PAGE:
14. Learning - What Is It?  Knowledge  Skills  Attitudes
  15. At level 2, you measure what your trainees have learned. How much has their knowledge increased as a result of the training? When you planned the training session, you hopefully started with a list of specific learning objectives: these should be the starting point for your measurement. Keep in mind that you can measure learning in different ways depending on these objectives, and depending on whether you're interested in changes to knowledge, skills, or attitude. It's important to measure this, because knowing what your trainees are learning and what they aren't will help you improve future training.
  16. Learning - What It Looks Like  Media used to measure learning: • Text • Voice • Demonstration  Methods used to measure learning: • Interviews • Surveys • Tests (pre-/post-) • Observations • Combinations
  17. Behavior - What Is It?  Transfer of knowledge, skills, and/or attitude to the real world.  Measure achievement of performance objectives.
  18. At this level, you evaluate how far your trainees have changed their behavior, based on the training they received. Specifically, this looks at how trainees apply the information. It's important to realize that behavior can only change if conditions are favorable. For instance, imagine you've skipped measurement at the first two Kirkpatrick levels and, when looking at your group's behavior, you determine that no behavior change has taken place. Therefore, you assume that your trainees haven't learned anything and that the training was ineffective. However, just because behavior hasn't changed, it doesn't mean that trainees haven't learned anything. Perhaps their boss won't let them apply new knowledge. Or, maybe they've learned everything you taught, but they have no desire to apply the knowledge themselves.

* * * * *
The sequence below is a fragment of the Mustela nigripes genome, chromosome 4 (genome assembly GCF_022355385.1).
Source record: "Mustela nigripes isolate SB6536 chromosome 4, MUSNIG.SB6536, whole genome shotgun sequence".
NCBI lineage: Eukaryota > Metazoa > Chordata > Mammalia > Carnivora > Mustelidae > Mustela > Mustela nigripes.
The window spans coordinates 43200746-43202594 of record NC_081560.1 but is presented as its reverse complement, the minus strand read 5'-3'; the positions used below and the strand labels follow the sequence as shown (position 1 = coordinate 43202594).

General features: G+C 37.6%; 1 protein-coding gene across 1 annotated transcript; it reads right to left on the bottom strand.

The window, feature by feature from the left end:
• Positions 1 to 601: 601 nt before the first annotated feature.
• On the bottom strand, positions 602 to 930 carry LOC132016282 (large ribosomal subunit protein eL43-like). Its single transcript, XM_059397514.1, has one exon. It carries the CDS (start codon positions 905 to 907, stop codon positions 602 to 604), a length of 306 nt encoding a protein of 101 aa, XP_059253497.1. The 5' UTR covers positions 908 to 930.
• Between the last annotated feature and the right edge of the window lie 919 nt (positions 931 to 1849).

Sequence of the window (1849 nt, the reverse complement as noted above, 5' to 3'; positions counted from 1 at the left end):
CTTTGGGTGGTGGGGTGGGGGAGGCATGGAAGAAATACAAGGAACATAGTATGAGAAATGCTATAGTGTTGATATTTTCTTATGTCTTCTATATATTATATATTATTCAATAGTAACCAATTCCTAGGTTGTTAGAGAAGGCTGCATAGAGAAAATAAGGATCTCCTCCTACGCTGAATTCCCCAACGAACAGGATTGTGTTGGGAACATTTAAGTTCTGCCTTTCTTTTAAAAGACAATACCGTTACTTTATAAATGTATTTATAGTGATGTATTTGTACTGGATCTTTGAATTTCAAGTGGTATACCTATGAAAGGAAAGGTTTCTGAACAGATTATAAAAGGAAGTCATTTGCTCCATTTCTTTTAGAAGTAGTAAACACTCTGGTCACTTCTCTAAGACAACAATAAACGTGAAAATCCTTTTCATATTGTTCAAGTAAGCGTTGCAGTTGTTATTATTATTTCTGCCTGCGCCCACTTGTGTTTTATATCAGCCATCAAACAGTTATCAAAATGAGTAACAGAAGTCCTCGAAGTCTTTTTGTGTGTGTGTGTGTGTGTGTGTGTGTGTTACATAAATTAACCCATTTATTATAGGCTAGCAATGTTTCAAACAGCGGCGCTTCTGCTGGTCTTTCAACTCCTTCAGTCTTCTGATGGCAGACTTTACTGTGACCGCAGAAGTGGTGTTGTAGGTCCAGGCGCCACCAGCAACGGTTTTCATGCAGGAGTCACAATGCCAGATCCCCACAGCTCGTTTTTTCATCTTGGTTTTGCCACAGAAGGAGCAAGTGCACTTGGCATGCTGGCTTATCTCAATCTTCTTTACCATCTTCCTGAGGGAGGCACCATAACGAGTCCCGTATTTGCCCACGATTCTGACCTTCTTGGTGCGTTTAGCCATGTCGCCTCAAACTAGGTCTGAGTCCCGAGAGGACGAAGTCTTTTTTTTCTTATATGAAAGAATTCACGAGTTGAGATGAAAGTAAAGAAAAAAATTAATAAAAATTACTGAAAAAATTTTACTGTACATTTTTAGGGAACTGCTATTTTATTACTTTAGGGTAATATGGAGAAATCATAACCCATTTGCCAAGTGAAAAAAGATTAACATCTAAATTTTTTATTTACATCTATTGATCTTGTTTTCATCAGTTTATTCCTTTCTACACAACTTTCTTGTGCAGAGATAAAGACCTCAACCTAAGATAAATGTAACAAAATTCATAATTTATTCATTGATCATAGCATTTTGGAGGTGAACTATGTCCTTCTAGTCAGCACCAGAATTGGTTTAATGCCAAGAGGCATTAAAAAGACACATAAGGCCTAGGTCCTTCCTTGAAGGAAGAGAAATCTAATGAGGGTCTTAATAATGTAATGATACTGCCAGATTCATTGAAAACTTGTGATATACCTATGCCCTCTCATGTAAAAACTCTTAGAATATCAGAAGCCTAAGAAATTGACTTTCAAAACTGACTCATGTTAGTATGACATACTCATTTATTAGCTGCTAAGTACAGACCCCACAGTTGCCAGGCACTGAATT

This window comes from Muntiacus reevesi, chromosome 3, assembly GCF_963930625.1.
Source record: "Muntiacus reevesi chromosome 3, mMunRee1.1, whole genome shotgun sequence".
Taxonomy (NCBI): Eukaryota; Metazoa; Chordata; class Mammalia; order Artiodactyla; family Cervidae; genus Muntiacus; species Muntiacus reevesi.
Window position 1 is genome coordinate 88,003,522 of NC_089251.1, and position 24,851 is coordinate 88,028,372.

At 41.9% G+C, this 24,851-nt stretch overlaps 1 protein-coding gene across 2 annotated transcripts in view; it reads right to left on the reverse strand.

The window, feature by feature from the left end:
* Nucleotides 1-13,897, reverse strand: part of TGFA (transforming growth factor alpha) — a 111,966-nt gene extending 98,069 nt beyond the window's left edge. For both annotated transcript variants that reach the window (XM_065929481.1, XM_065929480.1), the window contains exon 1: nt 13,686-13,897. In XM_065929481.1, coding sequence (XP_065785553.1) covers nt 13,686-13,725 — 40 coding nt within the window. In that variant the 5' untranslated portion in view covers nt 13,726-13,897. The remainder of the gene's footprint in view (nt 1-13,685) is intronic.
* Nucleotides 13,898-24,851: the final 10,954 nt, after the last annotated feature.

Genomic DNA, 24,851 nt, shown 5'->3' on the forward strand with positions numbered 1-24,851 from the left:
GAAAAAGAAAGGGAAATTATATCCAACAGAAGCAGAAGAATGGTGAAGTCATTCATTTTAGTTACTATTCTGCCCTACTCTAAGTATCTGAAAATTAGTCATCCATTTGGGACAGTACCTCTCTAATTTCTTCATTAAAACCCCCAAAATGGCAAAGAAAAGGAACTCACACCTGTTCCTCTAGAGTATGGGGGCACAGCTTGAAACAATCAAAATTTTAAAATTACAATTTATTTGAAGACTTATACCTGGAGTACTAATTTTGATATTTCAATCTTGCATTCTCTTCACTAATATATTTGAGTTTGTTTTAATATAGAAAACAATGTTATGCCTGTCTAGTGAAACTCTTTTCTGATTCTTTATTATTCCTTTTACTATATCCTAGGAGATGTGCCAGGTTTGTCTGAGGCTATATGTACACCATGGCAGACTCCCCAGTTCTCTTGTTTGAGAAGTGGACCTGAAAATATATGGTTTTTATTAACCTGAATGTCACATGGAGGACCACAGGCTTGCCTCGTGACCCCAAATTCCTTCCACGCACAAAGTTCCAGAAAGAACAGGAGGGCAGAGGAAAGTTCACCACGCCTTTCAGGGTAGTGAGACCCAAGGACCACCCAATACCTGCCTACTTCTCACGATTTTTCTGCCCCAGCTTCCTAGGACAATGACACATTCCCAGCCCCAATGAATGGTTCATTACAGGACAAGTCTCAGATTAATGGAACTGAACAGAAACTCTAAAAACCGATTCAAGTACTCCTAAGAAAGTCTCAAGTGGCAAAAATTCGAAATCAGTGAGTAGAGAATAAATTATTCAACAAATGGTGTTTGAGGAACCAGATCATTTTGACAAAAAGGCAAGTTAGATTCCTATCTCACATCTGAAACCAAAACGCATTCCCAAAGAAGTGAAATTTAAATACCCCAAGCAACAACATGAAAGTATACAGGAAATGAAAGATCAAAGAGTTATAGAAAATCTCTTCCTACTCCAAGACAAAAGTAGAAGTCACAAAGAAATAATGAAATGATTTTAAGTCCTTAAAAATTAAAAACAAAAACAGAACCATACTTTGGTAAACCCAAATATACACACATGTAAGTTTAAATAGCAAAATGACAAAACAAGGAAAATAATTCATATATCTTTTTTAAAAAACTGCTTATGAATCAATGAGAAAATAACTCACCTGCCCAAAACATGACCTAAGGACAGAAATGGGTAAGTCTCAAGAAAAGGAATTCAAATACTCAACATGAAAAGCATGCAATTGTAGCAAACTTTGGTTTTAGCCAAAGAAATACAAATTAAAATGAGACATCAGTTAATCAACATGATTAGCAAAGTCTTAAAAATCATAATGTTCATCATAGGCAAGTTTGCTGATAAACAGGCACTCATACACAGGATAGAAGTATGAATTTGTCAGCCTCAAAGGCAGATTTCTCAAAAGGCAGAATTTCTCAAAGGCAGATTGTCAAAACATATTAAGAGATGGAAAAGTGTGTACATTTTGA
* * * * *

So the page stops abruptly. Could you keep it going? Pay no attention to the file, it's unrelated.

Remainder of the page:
19. Results - What Is It?  Assesses “bottom line,” final results.  Definition of “results” dependent upon the goal of the training program.
  20. At this level, you analyze the final results of your training. This includes outcomes that you or your organization have determined to be good for business, good for the employees, or good for the bottom line.
  21. CIRO MODEL OF TRAINING EVALUATIO The four-stage CIRO (Context, Input, Reaction, and Output) model of training evaluation designed by war et al. (1970) focuses on the achievement of organization objectives through training. Through these four stages, the model in a true sense helps the trainer to understand what requires change, what procedure can bring change and what evidences are there that the change has occurred. Contextual evaluation helps in determining the training needs and objectives. Input evaluation helps to identifying the training resources and choosing of alternative inputs to training. Reaction evaluation tracks trainee’s reaction to effect improvement in training. Finally, outcome evaluation collects immediate and ultimate training outcomes for future improvement of training. In the USA, the CIRO model is most extensively used.